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Interesting presentation by Bresseler company in how they do quick versions of life cycle analysis in an iterative process in doing product design:  http://www.bresslergroup.com/webinar/cut-the-crap/video.php

I don’t know the company, but I like their way of thinking.

This is not unlike the product stewardship processes I’ve long supported.  See my paper on

Product Development with Life Cycle Thinking

While you are designing processes to serve customer needs, keep you eyes wide for more sustainable solutions and keep checking as you go, including after the product is out there and new information and technologies point toward even better solutions.

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The American Chemistry Society has launched it’s new website on sustainability: www.acs.org/sustainability.

Yours truly led development of the site as a portal for those interested in chemistry and sustainability and, in particular, to learn what the American Chemical Society and its members are doing and can do to understand and create chemical solutions sustainably.

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I agree with the article by Mark McElroy “Do LCAs Measure Up To Sustainability?”  He says they do not, because they are too narrowly focused on eco-efficiency only and ignore context.

As I’ve blogged before, sustainability should be about how we do what we do and not a collation of LCA’s.  At best LCA’s help inform decisions as we try to understand the dynamic systems of which products and users are a part.  I use the phrase “life cycle thinking” to describe how we need to recognize the potential intended and unintended consequences of our actions.  Understanding contexts and consequences.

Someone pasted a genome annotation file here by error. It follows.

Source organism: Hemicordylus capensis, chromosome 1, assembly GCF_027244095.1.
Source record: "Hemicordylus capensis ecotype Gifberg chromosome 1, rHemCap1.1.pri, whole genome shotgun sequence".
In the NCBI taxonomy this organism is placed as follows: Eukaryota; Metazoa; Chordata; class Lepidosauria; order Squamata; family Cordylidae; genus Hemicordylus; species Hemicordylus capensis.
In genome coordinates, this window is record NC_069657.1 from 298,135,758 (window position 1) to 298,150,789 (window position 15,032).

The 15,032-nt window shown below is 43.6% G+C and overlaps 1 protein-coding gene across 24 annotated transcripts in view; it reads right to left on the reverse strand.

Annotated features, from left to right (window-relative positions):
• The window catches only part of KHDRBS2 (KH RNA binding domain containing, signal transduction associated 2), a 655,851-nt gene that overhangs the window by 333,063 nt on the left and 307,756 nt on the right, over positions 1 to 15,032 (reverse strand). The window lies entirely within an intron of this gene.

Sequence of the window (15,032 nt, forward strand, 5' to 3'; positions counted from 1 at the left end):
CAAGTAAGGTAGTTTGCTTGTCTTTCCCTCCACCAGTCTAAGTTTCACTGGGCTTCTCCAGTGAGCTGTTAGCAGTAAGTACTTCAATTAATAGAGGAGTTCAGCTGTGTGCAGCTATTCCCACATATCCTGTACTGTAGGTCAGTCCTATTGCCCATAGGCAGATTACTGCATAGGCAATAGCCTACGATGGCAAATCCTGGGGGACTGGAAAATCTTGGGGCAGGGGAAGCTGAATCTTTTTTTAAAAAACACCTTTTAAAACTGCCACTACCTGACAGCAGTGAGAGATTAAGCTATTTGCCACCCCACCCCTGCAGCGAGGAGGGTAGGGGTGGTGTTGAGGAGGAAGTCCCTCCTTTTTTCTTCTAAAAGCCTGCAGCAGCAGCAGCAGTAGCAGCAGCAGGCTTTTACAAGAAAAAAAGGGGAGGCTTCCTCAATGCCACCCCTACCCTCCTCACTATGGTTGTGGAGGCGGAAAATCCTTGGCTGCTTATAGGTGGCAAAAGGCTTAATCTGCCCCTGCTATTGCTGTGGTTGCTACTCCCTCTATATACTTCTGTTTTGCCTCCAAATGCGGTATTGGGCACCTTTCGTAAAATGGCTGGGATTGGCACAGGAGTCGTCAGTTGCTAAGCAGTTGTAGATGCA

There is no such a thing as a “sustainable product” (see comments into EPA on their proposed efforts here).  We each bear responsibilities as product stewards in how we manage a product throughout its life cycle – whatever our role might be.

McElroy also hits the mark that LCA’s and too many “sustainability” efforts focus only on environmental issues .  Probably because they are  easier to measure than social and economic impacts.

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Article by Jens Martin Skibsted and Rasmus Bech Hansen illustrates why “sustainability” is just not the right goal:

Over-Innovation Makes U.S. Firms Suck At Sustainability  The same forces that drive U.S. companies to become the greatest innovators are the ones that make them the biggest environmental sinners. 

Skibsted and Hansen argue we need to standardize and to focus on adding non-material “value” (Starbucks as example – doesn’t it rely on stuff to create their interior design and never-ending combinations of ingredients in silly-named concoctions?)  Preferably no more new stuff and there’s only a small number of “stuff” you can buy.    They argue American innovation and constant stream of new products is what makes us the least sustainable society.

I agree that our consumption rates are absurd.  Certainly having only a few standard products (Beetles everyone?) will cut back on consumption.  Not clear who gets to decide what gets to be made.  The old Soviet planning committee worked soooooo well.

They are wrong. The only way we will find “greener” solutions is by pushing the envelope of technologies and testing what works – using innovation and the market introduction and subsequent acceptance/rejection/modification of new products.  (Of course, we need to be smart in the design – aka use life cycle thinking.)   Maybe they want to go back to the Stone Age of subsistence living.  (Utopia?)  Or wait for America to invent products for Europe.

Give me a thriving future, not a bleak standardized one.  That’s why I don’t see sustainability as an endpoint. See my last blog.